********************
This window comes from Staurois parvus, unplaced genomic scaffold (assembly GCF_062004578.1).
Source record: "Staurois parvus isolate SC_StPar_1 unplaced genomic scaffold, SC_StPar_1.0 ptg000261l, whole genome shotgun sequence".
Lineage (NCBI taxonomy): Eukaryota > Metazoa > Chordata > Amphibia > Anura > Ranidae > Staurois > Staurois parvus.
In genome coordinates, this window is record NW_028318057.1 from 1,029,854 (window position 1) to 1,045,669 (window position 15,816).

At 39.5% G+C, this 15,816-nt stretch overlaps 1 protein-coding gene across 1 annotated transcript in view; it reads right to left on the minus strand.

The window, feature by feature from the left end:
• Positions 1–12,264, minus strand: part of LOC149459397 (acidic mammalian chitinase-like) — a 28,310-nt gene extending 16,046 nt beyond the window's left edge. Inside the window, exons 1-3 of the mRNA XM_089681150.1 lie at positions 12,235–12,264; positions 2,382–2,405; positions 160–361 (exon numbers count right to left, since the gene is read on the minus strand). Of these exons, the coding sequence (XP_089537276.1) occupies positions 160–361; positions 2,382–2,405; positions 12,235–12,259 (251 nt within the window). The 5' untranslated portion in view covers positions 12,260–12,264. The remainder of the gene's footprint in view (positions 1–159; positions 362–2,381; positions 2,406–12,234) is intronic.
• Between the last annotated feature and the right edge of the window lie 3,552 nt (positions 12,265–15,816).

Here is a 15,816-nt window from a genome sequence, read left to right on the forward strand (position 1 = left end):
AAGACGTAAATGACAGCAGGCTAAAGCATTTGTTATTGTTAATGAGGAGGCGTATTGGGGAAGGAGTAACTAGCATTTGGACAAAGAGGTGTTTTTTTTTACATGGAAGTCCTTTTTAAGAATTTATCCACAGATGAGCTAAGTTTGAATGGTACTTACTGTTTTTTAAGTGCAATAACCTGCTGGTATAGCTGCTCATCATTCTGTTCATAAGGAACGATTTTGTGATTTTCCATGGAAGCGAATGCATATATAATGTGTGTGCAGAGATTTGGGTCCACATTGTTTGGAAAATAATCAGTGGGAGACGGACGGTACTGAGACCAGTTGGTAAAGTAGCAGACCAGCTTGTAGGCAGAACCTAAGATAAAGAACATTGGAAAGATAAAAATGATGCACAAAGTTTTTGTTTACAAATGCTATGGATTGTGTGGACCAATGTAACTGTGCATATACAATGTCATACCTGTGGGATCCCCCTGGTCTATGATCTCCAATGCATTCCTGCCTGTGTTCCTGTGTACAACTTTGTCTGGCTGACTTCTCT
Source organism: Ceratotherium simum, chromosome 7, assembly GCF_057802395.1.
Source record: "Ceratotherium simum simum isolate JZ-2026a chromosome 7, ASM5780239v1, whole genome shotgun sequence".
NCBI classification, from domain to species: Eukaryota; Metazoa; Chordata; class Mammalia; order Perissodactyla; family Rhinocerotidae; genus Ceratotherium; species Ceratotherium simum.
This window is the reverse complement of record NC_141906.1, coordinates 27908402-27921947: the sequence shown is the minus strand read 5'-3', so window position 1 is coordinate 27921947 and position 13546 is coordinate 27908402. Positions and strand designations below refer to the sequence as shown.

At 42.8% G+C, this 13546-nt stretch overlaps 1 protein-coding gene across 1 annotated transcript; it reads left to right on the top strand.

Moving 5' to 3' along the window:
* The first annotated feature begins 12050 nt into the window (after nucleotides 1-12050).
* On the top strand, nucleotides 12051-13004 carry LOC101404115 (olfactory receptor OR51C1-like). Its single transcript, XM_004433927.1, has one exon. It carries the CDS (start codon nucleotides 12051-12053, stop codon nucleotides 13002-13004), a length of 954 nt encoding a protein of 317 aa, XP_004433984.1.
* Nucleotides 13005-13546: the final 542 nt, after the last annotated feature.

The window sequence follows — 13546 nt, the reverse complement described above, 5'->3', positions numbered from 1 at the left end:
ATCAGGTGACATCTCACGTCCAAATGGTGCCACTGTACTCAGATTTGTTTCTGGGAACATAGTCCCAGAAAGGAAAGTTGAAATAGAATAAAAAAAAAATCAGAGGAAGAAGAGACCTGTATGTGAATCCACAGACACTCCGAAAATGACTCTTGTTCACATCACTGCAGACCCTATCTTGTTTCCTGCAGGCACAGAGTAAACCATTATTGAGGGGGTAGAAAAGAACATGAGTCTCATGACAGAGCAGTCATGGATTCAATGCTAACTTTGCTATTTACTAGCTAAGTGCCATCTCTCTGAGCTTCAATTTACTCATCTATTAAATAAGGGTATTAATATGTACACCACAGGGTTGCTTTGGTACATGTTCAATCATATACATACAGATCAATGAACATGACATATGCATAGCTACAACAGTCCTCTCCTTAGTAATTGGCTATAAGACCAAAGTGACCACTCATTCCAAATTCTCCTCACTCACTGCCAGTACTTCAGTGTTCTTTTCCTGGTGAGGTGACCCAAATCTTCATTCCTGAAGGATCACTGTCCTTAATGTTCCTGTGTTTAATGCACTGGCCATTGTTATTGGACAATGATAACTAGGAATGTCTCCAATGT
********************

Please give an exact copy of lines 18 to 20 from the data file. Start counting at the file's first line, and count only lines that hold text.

* On the top strand, nucleotides 12051-13004 carry LOC101404115 (olfactory receptor OR51C1-like). Its single transcript, XM_004433927.1, has one exon. It carries the CDS (start codon nucleotides 12051-12053, stop codon nucleotides 13002-13004), a length of 954 nt encoding a protein of 317 aa, XP_004433984.1.
* Nucleotides 13005-13546: the final 542 nt, after the last annotated feature.

The window sequence follows — 13546 nt, the reverse complement described above, 5'->3', positions numbered from 1 at the left end: